disclosure: This post is sponsored by Sherwin-Williams.®
A long time in a land far away I sat in geometry class and watched a super cute boy wearing a backwards baseball cap play his drum sticks on his math book.
My friends and I would laugh and giggle and he’d act like he didn’t notice us.
He was way too cool for any nonsense like that.
Of course he was….
…he had drum sticks.
I remember thinking two things:
1. He had no idea who I was.
2. Geometry was nonsense and I’d never, ever use it in my entire life.
I was wrong about both. 🙂
That drum stick player twinkled his eyes at me and swept me off my feet and married me and carted me away to a farmhouse in the middle of nowhere.
He took a page from his geometry book.
He used the Pythagorean Theorem to create take a blank wall in one of our upstairs bedrooms that looked like this….
….and transform it into this.
A diy herringbone wall with an ombre effect.
I know, right?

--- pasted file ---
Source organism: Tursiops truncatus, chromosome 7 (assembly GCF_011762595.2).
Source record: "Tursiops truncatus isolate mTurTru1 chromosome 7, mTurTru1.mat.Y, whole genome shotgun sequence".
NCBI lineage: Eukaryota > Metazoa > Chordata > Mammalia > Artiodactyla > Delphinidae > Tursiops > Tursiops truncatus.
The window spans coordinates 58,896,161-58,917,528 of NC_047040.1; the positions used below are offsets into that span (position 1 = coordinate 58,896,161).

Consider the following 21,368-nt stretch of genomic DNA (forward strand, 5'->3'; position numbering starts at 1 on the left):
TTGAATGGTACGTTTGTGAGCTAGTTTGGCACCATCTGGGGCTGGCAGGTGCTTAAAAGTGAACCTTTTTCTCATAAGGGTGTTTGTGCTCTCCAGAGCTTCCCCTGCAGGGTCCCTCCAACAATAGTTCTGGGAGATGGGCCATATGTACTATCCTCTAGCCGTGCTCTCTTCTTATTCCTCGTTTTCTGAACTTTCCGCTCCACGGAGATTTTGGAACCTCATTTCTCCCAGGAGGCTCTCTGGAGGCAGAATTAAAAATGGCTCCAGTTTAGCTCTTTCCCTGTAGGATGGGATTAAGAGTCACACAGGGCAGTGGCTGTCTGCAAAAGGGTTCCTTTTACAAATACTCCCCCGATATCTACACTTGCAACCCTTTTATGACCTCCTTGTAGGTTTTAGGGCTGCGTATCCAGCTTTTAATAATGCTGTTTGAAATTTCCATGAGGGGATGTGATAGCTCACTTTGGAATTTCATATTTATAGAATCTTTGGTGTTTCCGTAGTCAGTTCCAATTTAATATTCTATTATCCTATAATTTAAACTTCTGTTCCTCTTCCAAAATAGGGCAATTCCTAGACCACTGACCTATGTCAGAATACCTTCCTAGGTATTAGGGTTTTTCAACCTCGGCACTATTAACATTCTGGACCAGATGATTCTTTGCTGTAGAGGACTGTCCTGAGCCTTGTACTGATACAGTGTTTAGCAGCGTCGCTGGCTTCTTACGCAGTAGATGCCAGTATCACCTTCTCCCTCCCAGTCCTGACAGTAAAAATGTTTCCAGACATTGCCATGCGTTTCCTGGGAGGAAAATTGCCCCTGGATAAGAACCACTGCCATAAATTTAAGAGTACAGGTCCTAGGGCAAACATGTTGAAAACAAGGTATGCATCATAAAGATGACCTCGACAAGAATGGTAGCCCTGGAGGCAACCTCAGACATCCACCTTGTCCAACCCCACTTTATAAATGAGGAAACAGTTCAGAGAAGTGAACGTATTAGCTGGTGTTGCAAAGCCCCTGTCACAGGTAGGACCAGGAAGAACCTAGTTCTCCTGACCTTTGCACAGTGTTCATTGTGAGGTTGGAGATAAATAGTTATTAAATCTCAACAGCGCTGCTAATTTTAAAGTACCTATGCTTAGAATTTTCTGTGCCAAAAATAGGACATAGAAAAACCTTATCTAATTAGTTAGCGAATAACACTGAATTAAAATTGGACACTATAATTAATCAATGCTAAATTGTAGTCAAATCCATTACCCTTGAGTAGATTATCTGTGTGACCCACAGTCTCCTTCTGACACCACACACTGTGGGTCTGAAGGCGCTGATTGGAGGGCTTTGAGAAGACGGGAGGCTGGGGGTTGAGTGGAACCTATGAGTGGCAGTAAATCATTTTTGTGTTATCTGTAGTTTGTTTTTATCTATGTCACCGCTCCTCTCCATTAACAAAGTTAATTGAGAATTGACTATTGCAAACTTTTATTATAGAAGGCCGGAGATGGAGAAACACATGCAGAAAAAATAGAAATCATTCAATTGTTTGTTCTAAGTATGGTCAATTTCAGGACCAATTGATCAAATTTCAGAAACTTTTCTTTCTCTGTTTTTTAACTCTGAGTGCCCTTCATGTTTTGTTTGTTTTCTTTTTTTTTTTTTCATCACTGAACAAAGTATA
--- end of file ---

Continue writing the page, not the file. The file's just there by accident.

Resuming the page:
Have you ever seen a Pythagorean Theorem look so pretty?
Raise your hand if you remember the Pythagorean Theorem?
It’s all about triangles.
You use the theorem when you want to find the length of the hypotenuse of a right triangle if you know the other sides of the triangle.
Or if you speak geometry it’s a2 + b2 = c2.
If you don’t speak geometry, no worries.
That drummer figured it all out for all of us and I’m posting an entire tutorial on the wall next week in case you want to make one yourself.
It all started with paint.
And paint for me starts with Sherwin-Williams (since my very first blank wall in my very first house).
Here are the colors we used:
I fell in love with the color palette and chose most of the colors from Pottery Barn’s spring/summer color collection.
And then we made this shelf to mimic the herringbone on the wall.
It’s made from 1″ x 4″‘s and stained Minwax Provincial Interior Stain.
I added stacks of books and a few pencils.
Here’s a close-up of the herringbone effect.
It’s just rectangles layered on top of each other.
And then layers on top of that.
I’m so glad I learned geometry.
I’m so glad I giggled when I heard drum beats on a math book.
But most of all?
I’m glad a and b got together and hung around with c. 🙂
PS I can’t wait to show you the tutorial. It’s a step-by-step that turns triangles into these rectangles.
disclosure: This post was written in collaboration with Sherwin-Williams.
All opinions are my own.
Please see my disclosure page for more information.